Today is the last Thursday in August: GCSE results day. The sun is blazing and a throng of pupils waits eagerly on the hill outside our main doors. At 10am, we open up and the pupils – adults now, I guess – move nervously into the foyer searching for the correct table where they’ll find their envelope.
Our school doors open onto a flight of steps and a gentle hill to the village beyond, crowded now with excited young men and women and, perhaps even more excited, their parents. I wander through the masses and chat to pupils about their holidays, their fears, their future and a few embarrassing things that they did at prom. One parent beckons me to the car she sits eagerly waiting in. She thanks me for my efforts with her son and this one tiny act from just one parent makes my job worth the world.
“Are you planning to be here a very long time?” I ask her as I spy an open Inspector Morse book on the passenger seat.
“No.” she replies, “he said he’ll just quickly grab the envelope and then we’ll be off.”
We both smile knowingly. The pupils never rush this moment. And we both know she’ll be waiting long enough to finish the book.
This is the last time that many of our pupils will walk up the path to our school. And they know it. So, they stop for long minutes in conversation with friends, they seek out teachers who they wish to thank, they hang around for a while in uncertainty. They know now the world awaits, and it is comforting for them to stay at school just a little moment longer.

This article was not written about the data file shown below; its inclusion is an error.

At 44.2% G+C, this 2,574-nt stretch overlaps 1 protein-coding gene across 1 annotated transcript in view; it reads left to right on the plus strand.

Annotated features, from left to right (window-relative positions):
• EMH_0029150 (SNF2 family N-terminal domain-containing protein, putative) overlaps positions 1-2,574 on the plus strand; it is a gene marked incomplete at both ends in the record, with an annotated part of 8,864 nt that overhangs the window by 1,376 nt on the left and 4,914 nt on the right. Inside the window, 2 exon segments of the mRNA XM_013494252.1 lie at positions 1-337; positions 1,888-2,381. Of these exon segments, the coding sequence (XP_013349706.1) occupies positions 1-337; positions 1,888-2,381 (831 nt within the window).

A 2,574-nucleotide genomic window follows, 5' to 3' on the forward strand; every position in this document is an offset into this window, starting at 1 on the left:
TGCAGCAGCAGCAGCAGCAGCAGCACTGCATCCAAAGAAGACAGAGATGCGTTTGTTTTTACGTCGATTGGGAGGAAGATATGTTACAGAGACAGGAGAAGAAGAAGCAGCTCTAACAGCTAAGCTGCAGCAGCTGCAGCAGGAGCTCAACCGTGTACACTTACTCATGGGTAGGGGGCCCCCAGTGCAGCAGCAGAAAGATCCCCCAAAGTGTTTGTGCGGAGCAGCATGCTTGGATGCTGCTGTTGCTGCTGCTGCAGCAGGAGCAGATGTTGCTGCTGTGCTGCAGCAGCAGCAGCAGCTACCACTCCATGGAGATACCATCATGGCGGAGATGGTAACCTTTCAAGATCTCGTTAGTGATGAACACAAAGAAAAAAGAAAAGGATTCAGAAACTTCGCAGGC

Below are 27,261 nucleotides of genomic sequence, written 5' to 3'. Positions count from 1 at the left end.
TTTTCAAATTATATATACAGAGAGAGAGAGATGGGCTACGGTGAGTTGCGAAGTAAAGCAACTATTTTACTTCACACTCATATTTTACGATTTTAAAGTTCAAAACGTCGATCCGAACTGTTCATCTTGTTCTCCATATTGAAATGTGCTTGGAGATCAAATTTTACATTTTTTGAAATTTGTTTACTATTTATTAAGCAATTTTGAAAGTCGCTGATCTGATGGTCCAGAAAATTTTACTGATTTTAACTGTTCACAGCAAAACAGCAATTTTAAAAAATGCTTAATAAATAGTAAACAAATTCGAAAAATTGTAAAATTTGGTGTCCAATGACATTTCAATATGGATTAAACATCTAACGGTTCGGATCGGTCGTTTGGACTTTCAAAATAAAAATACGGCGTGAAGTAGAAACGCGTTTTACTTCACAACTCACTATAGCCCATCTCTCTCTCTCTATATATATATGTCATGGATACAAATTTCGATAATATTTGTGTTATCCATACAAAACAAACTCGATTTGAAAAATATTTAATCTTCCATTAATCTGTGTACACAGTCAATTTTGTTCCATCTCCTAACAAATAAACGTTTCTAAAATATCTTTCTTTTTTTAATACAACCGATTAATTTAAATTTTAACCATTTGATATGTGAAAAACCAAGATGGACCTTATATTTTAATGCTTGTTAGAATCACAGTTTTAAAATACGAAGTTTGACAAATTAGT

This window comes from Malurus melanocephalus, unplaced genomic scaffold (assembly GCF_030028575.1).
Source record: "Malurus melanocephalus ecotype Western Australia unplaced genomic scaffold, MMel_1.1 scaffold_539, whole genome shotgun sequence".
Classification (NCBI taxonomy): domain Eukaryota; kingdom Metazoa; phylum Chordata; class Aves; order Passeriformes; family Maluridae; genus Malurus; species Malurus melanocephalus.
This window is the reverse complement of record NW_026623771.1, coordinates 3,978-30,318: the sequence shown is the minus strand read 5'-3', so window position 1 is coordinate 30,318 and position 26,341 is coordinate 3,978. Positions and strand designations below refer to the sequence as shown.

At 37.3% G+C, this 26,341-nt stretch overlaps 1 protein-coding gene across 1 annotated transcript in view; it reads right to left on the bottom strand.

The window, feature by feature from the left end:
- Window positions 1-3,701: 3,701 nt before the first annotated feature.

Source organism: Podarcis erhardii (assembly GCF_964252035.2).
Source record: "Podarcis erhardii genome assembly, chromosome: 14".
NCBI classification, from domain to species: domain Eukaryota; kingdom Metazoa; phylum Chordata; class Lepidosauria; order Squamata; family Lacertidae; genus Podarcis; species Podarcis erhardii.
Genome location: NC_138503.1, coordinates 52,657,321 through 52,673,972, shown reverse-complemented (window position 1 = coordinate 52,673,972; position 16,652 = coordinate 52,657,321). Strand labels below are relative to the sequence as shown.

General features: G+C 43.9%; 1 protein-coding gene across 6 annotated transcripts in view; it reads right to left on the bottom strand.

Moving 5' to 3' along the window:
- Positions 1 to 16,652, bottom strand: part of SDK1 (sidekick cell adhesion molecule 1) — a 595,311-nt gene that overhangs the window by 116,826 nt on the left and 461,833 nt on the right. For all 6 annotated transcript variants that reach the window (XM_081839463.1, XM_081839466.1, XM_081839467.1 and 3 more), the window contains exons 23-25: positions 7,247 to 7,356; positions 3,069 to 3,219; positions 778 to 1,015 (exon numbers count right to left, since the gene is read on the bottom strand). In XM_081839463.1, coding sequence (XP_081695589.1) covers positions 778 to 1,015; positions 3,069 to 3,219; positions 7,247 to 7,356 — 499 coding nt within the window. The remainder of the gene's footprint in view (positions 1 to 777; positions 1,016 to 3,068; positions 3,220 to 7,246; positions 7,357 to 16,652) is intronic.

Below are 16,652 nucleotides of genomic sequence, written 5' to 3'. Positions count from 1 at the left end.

There are girls jumping up and down, boys hugging each other, and both leaping onto parents and startled teachers alike. There are tears and there are screams of disbelief, “I got an A! I got an A!” There are moments of reflection and long sighs of relief. Mobile phones appear everywhere, and mothers, fathers, grandparents, and siblings can be heard on the other end of the phone roaring with delight.
The local press is here, and the headteacher is rounding up our straight A star pupils for a photo shoot whilst the deputy talks to a reporter about our Fischer Data Targets and the Upper Quartile.
The boys pat me on the back and say things like “Safe, Sir” and the girls give me a kiss on the cheek and tell me about their dreams for the future. I wish them all well and tell them I hope to see them again, but really I know that they are gone now. I am leaving this school to move on in September for the dizzy heights of Northampton and for a moment I reflect in personal sadness and pride. But then I am brought back by a group of lads jumping around me. “Look at these! Look at these!” they are saying, but I already know. They were in my class this year and have all achieved A*. I shake their hands individually and tell them I am very proud.
“I can see why you didn’t let us piss around now, Sir” one of them says. A compliment indeed.
Eventually the crowds dwindle, and only staff remain. Proud, sad, overjoyed, and lost.
“Right. Let’s go to the pub.” The Deputy Head suggests, and nobody disagrees.